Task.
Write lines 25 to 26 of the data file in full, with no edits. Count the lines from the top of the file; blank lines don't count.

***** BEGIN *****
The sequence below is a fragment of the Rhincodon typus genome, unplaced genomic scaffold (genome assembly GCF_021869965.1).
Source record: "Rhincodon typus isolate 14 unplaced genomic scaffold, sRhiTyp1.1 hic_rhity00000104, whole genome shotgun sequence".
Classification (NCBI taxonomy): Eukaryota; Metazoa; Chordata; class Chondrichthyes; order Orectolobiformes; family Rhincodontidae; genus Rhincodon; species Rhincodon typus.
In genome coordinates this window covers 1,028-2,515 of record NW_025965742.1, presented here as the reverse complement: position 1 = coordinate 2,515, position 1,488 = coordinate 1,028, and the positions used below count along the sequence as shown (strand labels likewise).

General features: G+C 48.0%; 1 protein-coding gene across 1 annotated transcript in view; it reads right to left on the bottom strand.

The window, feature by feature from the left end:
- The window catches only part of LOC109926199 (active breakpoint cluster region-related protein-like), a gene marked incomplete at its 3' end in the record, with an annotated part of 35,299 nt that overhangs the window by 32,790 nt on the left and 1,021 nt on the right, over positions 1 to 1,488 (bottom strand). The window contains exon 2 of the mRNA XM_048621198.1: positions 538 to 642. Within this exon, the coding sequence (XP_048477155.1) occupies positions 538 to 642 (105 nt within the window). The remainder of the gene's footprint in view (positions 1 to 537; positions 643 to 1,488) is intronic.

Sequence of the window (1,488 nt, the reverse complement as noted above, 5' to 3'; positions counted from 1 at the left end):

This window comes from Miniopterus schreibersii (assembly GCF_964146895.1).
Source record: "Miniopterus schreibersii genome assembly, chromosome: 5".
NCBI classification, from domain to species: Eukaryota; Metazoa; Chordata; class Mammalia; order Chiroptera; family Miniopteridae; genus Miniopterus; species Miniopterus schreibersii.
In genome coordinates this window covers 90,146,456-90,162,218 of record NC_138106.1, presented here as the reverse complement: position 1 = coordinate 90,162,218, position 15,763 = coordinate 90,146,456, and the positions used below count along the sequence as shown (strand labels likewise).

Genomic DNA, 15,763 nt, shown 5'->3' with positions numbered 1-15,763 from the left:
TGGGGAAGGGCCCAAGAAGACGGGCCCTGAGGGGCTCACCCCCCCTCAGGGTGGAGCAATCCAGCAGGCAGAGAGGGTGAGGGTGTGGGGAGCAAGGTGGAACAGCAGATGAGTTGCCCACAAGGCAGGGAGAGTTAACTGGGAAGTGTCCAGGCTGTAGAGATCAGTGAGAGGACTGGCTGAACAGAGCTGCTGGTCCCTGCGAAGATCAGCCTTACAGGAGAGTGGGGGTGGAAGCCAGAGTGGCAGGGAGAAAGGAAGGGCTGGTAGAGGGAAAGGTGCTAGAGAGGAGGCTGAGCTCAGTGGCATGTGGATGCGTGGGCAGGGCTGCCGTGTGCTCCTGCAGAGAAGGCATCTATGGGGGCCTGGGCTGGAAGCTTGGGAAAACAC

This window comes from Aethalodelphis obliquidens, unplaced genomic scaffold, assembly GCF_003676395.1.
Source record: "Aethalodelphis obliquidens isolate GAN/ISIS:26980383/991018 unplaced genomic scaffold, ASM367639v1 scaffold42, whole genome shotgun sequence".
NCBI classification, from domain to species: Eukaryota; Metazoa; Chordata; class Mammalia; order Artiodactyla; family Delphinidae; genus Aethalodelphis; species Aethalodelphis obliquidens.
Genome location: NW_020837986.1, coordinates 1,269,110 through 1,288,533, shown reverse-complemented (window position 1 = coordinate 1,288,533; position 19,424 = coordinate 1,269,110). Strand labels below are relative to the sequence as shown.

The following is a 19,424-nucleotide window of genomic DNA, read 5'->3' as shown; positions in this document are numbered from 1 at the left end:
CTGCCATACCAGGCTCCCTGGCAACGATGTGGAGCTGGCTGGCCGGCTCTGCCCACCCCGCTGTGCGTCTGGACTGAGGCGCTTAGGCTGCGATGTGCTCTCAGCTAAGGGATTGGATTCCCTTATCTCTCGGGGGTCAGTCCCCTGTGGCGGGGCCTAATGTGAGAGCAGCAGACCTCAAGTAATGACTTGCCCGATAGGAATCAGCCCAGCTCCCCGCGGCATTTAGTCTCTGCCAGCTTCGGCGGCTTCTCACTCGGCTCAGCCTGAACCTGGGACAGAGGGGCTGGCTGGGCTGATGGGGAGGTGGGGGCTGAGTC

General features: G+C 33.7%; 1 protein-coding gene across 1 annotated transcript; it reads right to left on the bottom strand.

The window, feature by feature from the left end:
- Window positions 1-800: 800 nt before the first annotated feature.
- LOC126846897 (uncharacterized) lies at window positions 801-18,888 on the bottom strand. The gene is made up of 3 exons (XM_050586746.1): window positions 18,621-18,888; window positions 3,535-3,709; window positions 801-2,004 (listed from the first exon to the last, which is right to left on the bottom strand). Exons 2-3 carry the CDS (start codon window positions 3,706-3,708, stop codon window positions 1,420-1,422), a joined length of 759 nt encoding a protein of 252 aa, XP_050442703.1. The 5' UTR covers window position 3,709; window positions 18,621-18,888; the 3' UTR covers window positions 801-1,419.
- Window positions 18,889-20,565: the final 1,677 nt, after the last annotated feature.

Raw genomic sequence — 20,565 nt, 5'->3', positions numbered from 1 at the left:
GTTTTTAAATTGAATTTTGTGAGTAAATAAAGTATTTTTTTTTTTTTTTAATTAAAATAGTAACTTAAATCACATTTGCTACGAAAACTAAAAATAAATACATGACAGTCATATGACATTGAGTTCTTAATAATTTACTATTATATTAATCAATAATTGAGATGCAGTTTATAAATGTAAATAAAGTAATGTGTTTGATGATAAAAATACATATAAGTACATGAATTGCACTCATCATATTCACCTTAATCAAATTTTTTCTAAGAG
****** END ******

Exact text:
- Window positions 18,889-20,565: the final 1,677 nt, after the last annotated feature.

Raw genomic sequence — 20,565 nt, 5'->3', positions numbered from 1 at the left: